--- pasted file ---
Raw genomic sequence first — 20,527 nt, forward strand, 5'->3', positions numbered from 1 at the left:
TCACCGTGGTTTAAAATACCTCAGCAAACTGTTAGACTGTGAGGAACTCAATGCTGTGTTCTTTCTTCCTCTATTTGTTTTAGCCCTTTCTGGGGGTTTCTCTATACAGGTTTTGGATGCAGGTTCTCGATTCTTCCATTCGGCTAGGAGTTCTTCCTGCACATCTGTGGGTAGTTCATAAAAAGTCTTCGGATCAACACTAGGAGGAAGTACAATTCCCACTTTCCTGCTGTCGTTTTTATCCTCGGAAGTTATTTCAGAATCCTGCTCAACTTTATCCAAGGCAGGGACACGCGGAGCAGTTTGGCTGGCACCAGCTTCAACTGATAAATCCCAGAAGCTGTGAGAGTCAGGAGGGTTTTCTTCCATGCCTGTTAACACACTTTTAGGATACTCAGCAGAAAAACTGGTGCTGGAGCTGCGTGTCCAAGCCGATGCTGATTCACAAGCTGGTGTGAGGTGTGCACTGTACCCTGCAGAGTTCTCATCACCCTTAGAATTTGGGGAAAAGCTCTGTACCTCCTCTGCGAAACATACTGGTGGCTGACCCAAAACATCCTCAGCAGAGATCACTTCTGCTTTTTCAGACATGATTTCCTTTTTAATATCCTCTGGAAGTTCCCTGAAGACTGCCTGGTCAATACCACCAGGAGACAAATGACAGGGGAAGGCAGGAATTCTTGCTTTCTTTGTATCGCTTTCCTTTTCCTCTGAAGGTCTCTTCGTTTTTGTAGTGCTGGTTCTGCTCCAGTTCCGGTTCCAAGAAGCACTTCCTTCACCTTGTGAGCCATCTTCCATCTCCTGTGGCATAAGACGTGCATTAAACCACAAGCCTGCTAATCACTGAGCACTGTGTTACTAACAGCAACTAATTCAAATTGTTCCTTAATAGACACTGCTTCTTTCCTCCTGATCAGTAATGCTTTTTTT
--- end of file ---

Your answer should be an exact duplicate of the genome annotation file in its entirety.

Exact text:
Raw genomic sequence first — 20,527 nt, forward strand, 5'->3', positions numbered from 1 at the left:
TCACCGTGGTTTAAAATACCTCAGCAAACTGTTAGACTGTGAGGAACTCAATGCTGTGTTCTTTCTTCCTCTATTTGTTTTAGCCCTTTCTGGGGGTTTCTCTATACAGGTTTTGGATGCAGGTTCTCGATTCTTCCATTCGGCTAGGAGTTCTTCCTGCACATCTGTGGGTAGTTCATAAAAAGTCTTCGGATCAACACTAGGAGGAAGTACAATTCCCACTTTCCTGCTGTCGTTTTTATCCTCGGAAGTTATTTCAGAATCCTGCTCAACTTTATCCAAGGCAGGGACACGCGGAGCAGTTTGGCTGGCACCAGCTTCAACTGATAAATCCCAGAAGCTGTGAGAGTCAGGAGGGTTTTCTTCCATGCCTGTTAACACACTTTTAGGATACTCAGCAGAAAAACTGGTGCTGGAGCTGCGTGTCCAAGCCGATGCTGATTCACAAGCTGGTGTGAGGTGTGCACTGTACCCTGCAGAGTTCTCATCACCCTTAGAATTTGGGGAAAAGCTCTGTACCTCCTCTGCGAAACATACTGGTGGCTGACCCAAAACATCCTCAGCAGAGATCACTTCTGCTTTTTCAGACATGATTTCCTTTTTAATATCCTCTGGAAGTTCCCTGAAGACTGCCTGGTCAATACCACCAGGAGACAAATGACAGGGGAAGGCAGGAATTCTTGCTTTCTTTGTATCGCTTTCCTTTTCCTCTGAAGGTCTCTTCGTTTTTGTAGTGCTGGTTCTGCTCCAGTTCCGGTTCCAAGAAGCACTTCCTTCACCTTGTGAGCCATCTTCCATCTCCTGTGGCATAAGACGTGCATTAAACCACAAGCCTGCTAATCACTGAGCACTGTGTTACTAACAGCAACTAATTCAAATTGTTCCTTAATAGACACTGCTTCTTTCCTCCTGATCAGTAATGCTTTTTTT